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Mainely Tipping Points

Mainely Tipping Points 39: SENOMYX’S PATENTED CHEMICAL FLAVOR ENHANCERS

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Mainely Tipping Points 39

Feb. 1, 2012

 

SENOMYX’S PATENTED CHEMICAL FLAVOR ENHANCERS

 

Lee Burdett is a food and health blogger:  http://blog.wellfedfamily.net.  Her Summer 2011 WISE TRADITIONS article, “Senomyx:  The Brave New World of Flavor BioEngineering,” follows Sally Fallon Morell’s article “The Salt of the Earth,” discussed in Tipping Points 38.  Both writers are concerned with the substitution of chemicals for real food, and both articles can be found online at the Weston A. Price Foundation (WAPF) web site, which is linked on the right sidebar of this blog.  Morell and the WAPF are really worried about what a chemical substitution for real salt might do to the health of the general population.     

Senomyx, writes Burdett, is a ten-year old publicly traded high-tech research and development company based in San Diego.  Senomyx’s work is “closely related to the pharmaceutical industry….”  Indeed, “the majority of their corporate executives came from Pfizer, Novartis and Merck.”  And “their advisory board is populated by neurobiologists, neuropharmacologists and one Nobel prize-winning chemist.”  Synomyx “achieved an 85 percent increase in profits from 2009 to 2010.”

Why is any of this information important?  Because, explains Burdett, Synomyx is a “new player in the big food processing game.”  Synomyx has developed patented flavor enhancers by using what they call their “proprietary taste receptor-based assay systems.”  These systems allow Senomyx to test “an enormous volume of chemicals” and to determine if a particular chemical concoction is “effective or tasty.”  Once found, Synomyx patents the concoction. 

Synomyx has five flavors in various stages of completion, writes Burdett:  Savory Flavors, Sweet Taste, Salt Taste, Cooling Flavors, and Bitter Blockers.  Senomyx has already patented some savory flavor ingredients  and  some sweet flavor ingredients, including a sucralose enhancer.  The savory flavor ingredients were tested against monosodium glutamate (MSG) and inosine monophosphate (IMP)—which is “an expensive MSG enhancer.”  The sweet flavors were tested against various carbohydrate-based sugars and against artificial sweeteners.   Synomyx is working on  cooling flavors; bitter blockers, which will be used as additives in soy foods as they are “too bitter for most people to eat;” and on salty flavors.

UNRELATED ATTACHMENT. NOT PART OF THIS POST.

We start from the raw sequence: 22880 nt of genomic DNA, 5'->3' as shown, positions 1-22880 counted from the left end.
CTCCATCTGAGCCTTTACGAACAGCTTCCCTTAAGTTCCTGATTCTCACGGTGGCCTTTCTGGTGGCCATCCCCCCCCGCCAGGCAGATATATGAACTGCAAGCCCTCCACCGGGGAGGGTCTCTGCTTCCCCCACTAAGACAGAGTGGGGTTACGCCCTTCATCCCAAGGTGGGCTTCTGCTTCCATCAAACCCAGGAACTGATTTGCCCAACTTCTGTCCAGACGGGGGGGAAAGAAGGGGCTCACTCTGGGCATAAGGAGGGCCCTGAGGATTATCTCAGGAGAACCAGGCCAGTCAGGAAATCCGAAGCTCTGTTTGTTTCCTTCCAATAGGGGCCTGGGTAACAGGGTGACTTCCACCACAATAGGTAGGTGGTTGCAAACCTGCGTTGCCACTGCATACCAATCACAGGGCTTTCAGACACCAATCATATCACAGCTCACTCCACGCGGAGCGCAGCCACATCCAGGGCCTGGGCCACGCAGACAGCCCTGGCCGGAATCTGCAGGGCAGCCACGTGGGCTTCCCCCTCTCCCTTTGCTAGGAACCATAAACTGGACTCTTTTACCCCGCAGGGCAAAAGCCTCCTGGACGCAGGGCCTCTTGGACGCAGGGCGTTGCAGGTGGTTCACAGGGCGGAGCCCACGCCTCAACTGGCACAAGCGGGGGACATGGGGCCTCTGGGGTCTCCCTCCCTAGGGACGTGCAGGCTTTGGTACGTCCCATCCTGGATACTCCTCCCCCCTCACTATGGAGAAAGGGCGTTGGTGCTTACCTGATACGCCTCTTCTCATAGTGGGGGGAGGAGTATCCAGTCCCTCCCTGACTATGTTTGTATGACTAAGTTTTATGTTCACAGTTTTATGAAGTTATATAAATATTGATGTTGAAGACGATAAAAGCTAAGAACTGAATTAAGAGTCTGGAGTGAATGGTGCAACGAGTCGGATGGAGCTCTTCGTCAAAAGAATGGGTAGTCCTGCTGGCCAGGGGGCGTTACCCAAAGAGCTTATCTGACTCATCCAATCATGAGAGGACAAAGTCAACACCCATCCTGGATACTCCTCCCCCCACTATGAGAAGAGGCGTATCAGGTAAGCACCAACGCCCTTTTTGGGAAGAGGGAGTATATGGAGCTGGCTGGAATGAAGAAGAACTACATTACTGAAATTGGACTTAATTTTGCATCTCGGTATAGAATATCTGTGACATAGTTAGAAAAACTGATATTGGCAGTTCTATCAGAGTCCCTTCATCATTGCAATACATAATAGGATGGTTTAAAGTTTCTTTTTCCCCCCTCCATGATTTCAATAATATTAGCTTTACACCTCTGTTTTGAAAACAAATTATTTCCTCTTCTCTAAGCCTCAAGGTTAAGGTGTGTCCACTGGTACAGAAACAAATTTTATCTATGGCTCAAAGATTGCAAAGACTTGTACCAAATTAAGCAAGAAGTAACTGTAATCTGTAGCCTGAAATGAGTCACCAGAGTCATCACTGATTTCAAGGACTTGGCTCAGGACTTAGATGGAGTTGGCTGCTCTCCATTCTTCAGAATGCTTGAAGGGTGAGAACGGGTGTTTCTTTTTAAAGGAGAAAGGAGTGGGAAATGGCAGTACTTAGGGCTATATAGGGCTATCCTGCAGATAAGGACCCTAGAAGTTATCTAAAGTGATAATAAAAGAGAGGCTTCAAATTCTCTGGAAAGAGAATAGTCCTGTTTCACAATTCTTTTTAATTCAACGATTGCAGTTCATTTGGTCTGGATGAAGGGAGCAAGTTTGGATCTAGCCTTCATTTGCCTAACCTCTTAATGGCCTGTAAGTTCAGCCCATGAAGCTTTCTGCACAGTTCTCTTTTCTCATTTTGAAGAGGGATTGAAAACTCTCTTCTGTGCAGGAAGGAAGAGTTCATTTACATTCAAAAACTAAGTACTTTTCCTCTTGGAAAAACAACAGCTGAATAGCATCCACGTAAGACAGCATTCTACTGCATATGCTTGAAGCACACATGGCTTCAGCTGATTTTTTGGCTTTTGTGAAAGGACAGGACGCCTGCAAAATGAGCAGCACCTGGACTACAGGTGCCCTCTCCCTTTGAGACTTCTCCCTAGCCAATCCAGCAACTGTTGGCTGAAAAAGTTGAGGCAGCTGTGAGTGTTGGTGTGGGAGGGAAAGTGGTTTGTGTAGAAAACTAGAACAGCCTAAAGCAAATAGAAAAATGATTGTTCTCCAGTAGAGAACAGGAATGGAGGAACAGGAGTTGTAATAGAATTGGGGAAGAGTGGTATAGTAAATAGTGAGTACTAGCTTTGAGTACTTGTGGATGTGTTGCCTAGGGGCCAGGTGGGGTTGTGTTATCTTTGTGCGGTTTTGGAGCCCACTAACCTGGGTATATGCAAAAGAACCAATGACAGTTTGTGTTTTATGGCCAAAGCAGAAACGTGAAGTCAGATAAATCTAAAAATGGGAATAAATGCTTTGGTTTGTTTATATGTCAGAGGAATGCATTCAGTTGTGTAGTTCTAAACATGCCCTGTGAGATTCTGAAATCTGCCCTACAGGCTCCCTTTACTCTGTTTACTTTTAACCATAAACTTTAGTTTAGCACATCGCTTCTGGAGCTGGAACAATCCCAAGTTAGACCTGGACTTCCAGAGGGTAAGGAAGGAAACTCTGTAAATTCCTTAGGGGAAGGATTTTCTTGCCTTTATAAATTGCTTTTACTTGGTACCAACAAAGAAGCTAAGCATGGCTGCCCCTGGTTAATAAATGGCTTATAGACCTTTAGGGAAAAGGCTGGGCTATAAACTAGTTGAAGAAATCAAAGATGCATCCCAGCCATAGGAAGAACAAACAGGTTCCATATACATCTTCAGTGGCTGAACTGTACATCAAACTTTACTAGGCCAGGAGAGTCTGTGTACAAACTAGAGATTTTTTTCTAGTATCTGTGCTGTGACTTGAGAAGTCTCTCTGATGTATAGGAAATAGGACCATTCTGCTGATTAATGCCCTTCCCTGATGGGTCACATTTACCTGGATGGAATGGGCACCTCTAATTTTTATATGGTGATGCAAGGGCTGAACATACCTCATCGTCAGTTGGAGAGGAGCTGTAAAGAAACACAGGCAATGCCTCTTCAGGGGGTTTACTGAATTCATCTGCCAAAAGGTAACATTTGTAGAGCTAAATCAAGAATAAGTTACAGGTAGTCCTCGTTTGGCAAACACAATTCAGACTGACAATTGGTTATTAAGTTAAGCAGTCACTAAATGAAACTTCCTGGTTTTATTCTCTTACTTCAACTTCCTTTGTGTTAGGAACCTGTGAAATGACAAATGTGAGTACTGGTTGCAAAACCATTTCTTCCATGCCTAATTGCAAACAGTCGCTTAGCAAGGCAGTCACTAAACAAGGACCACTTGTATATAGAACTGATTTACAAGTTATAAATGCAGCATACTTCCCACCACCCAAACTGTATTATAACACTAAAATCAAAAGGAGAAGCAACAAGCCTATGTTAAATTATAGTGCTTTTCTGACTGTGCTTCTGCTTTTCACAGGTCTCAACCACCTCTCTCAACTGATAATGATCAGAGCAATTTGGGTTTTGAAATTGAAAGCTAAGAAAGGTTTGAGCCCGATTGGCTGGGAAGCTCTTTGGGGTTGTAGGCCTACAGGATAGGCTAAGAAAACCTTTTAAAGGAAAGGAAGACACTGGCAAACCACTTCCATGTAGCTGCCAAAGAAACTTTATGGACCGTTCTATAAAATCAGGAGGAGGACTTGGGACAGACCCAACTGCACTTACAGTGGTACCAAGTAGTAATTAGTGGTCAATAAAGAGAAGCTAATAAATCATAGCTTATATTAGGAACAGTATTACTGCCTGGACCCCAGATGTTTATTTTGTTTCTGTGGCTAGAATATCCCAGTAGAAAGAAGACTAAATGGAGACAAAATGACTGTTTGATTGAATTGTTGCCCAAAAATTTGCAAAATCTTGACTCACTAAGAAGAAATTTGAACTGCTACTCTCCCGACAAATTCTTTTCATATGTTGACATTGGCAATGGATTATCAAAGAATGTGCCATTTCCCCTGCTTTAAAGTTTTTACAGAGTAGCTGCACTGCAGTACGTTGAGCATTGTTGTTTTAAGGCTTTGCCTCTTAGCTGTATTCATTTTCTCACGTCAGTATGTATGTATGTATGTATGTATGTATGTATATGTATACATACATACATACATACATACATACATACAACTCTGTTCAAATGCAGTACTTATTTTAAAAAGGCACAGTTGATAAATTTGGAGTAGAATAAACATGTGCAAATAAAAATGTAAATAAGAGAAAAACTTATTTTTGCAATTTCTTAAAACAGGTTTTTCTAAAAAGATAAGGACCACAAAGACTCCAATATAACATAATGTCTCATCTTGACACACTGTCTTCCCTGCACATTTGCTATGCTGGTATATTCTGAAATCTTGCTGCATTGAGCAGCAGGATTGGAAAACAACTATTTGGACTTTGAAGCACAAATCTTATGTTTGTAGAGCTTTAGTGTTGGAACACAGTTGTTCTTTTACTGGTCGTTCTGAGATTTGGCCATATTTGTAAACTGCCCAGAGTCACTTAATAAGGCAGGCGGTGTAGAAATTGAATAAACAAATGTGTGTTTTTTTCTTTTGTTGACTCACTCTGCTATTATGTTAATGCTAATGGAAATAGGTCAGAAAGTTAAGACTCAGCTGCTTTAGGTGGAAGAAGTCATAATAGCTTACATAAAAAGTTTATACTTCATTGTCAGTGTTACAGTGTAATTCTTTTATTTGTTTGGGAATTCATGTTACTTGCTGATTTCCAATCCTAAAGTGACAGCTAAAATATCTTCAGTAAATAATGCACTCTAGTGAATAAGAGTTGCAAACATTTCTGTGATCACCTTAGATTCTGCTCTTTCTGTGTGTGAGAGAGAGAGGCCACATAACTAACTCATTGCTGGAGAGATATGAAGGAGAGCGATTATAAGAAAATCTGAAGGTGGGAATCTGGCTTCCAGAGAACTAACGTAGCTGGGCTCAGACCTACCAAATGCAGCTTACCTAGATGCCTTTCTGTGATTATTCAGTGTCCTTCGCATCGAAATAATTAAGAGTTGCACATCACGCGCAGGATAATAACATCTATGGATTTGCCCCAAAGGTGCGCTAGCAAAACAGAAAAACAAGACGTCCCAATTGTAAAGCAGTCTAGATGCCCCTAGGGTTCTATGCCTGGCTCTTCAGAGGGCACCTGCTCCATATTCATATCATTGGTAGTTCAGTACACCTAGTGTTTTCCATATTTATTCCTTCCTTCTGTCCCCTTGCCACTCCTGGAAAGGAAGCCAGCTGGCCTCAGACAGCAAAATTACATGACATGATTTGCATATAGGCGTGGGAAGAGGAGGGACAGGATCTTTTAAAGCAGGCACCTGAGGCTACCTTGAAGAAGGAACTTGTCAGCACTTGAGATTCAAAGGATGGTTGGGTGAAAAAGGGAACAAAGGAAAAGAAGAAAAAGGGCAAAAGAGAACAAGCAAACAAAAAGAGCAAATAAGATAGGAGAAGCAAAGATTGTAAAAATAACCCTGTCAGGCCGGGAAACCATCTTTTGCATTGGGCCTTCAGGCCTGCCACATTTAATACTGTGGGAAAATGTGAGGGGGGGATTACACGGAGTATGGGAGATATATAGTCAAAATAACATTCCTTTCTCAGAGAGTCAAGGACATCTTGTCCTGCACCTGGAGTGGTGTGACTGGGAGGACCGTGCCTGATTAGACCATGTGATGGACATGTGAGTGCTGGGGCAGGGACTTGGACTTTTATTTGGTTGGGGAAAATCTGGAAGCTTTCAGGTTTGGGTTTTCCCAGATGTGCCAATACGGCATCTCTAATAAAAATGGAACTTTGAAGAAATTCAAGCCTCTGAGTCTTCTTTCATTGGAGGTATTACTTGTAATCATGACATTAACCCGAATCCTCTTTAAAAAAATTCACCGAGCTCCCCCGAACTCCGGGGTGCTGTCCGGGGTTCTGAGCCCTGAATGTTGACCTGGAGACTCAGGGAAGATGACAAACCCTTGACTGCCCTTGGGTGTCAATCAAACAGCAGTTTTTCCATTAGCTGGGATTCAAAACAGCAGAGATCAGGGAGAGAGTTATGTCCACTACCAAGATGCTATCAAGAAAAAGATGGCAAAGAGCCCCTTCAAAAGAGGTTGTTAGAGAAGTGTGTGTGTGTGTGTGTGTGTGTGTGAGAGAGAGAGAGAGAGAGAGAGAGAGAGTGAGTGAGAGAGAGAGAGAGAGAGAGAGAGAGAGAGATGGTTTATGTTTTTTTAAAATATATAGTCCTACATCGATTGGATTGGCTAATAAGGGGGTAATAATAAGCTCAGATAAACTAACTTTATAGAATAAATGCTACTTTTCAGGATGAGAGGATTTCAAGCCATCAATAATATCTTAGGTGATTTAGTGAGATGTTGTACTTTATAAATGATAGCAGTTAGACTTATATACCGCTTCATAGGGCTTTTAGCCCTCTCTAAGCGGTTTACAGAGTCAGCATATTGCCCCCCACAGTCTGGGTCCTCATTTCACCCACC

Synomyx, writes Burdett, has given the name SNMX-29 to “the protein they believe is the primary human salt taste receptor.  Now, they will use their “enormous flavor enhancing library to pinpoint which one stimulates SNMX-29 precisely the way sodium chloride does.”  And, “once this is achieved all that is left is for some company to buy the rights to insert that perfect salt enhancer into a food, replacing the need for much of the sodium currently used.”

Synomyx’s chemical flavors, writes Burdett, “stimulate your taste buds without them actually tasting anything.  This subterfuge fools your brain into thinking you have tasted an intensely sweet or savory (unami) flavor.  Much like MSG, these flavor enhancers operate on the neurological level to produce these reactions.  They bypass normal tasting processes and, because of their ability to react directly with the brain’s receptors, send signals directly to the location in your brain where specific flavors are registered.” 

Synomyx’s chemical flavors have not been tested for safety, explains Burdett, because very small amounts are used.  Thus, these chemicals “have not undergone the FDA’s usual safety approval process for food additives.”  But, science is discovering more and more that small amounts of chemicals are dangerous and that eating small amounts multiple times in a day does add up.    

In addition, the Flavor and Extract Manufacturers Association (FEMA)—which is an industry-funded organization—granted Senomyx’s MSG-enhancer Generally Recognized as Safe (GRAS) status in “less than eighteen months.”  So, this chemical has been patented and is “already in products on the market.”  Two sweet flavors and two Bitter Blockers have been given GRAS status by FEMA.  As these chemical flavors “are not actually ingredients but rather `enhancers,’ they are not required to be listed in a package’s ingredients except as `artificial flavors.’“  If you are buying packaged foods, likely you’re already eating them.